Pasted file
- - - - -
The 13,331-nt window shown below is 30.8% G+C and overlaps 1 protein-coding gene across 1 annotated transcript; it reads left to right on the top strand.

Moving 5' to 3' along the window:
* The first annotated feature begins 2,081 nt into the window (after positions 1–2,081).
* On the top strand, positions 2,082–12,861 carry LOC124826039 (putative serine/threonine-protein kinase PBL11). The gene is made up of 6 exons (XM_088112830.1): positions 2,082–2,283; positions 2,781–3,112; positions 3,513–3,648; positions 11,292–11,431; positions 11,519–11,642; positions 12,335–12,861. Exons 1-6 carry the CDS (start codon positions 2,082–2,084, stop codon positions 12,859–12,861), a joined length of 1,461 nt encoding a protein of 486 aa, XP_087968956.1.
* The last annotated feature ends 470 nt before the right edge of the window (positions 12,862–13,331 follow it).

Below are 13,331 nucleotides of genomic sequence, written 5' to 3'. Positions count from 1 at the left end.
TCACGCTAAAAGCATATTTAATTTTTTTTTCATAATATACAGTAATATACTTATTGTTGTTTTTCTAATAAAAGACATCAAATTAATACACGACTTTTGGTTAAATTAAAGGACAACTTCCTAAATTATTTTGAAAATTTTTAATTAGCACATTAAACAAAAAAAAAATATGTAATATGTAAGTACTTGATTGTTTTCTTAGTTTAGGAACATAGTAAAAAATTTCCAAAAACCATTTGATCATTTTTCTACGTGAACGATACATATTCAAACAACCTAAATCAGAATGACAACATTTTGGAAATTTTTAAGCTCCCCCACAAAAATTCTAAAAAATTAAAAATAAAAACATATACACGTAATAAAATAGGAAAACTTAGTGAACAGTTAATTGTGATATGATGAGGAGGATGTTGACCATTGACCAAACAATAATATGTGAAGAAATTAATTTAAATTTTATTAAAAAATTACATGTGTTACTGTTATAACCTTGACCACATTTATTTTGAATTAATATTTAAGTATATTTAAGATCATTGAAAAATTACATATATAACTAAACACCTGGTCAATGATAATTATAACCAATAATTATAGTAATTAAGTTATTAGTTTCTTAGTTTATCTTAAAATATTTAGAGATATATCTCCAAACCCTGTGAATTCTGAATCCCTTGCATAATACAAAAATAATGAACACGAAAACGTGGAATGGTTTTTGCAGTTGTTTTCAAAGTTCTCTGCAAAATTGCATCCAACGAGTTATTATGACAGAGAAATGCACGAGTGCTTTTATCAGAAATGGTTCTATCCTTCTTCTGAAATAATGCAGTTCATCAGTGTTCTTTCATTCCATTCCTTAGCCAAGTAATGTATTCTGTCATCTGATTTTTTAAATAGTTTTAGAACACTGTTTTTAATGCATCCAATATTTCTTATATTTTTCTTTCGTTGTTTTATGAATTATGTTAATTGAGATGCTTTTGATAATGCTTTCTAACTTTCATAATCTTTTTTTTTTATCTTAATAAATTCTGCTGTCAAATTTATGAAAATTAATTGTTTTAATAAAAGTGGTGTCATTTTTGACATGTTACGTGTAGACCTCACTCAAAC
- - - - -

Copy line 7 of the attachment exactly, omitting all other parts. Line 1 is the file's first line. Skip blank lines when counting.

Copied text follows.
TCACGCTAAAAGCATATTTAATTTTTTTTTCATAATATACAGTAATATACTTATTGTTGTTTTTCTAATAAAAGACATCAAATTAATACACGACTTTTGGTTAAATTAAAGGACAACTTCCTAAATTATTTTGAAAATTTTTAATTAGCACATTAAACAAAAAAAAAATATGTAATATGTAAGTACTTGATTGTTTTCTTAGTTTAGGAACATAGTAAAAAATTTCCAAAAACCATTTGATCATTTTTCTACGTGAACGATACATATTCAAACAACCTAAATCAGAATGACAACATTTTGGAAATTTTTAAGCTCCCCCACAAAAATTCTAAAAAATTAAAAATAAAAACATATACACGTAATAAAATAGGAAAACTTAGTGAACAGTTAATTGTGATATGATGAGGAGGATGTTGACCATTGACCAAACAATAATATGTGAAGAAATTAATTTAAATTTTATTAAAAAATTACATGTGTTACTGTTATAACCTTGACCACATTTATTTTGAATTAATATTTAAGTATATTTAAGATCATTGAAAAATTACATATATAACTAAACACCTGGTCAATGATAATTATAACCAATAATTATAGTAATTAAGTTATTAGTTTCTTAGTTTATCTTAAAATATTTAGAGATATATCTCCAAACCCTGTGAATTCTGAATCCCTTGCATAATACAAAAATAATGAACACGAAAACGTGGAATGGTTTTTGCAGTTGTTTTCAAAGTTCTCTGCAAAATTGCATCCAACGAGTTATTATGACAGAGAAATGCACGAGTGCTTTTATCAGAAATGGTTCTATCCTTCTTCTGAAATAATGCAGTTCATCAGTGTTCTTTCATTCCATTCCTTAGCCAAGTAATGTATTCTGTCATCTGATTTTTTAAATAGTTTTAGAACACTGTTTTTAATGCATCCAATATTTCTTATATTTTTCTTTCGTTGTTTTATGAATTATGTTAATTGAGATGCTTTTGATAATGCTTTCTAACTTTCATAATCTTTTTTTTTTATCTTAATAAATTCTGCTGTCAAATTTATGAAAATTAATTGTTTTAATAAAAGTGGTGTCATTTTTGACATGTTACGTGTAGACCTCACTCAAAC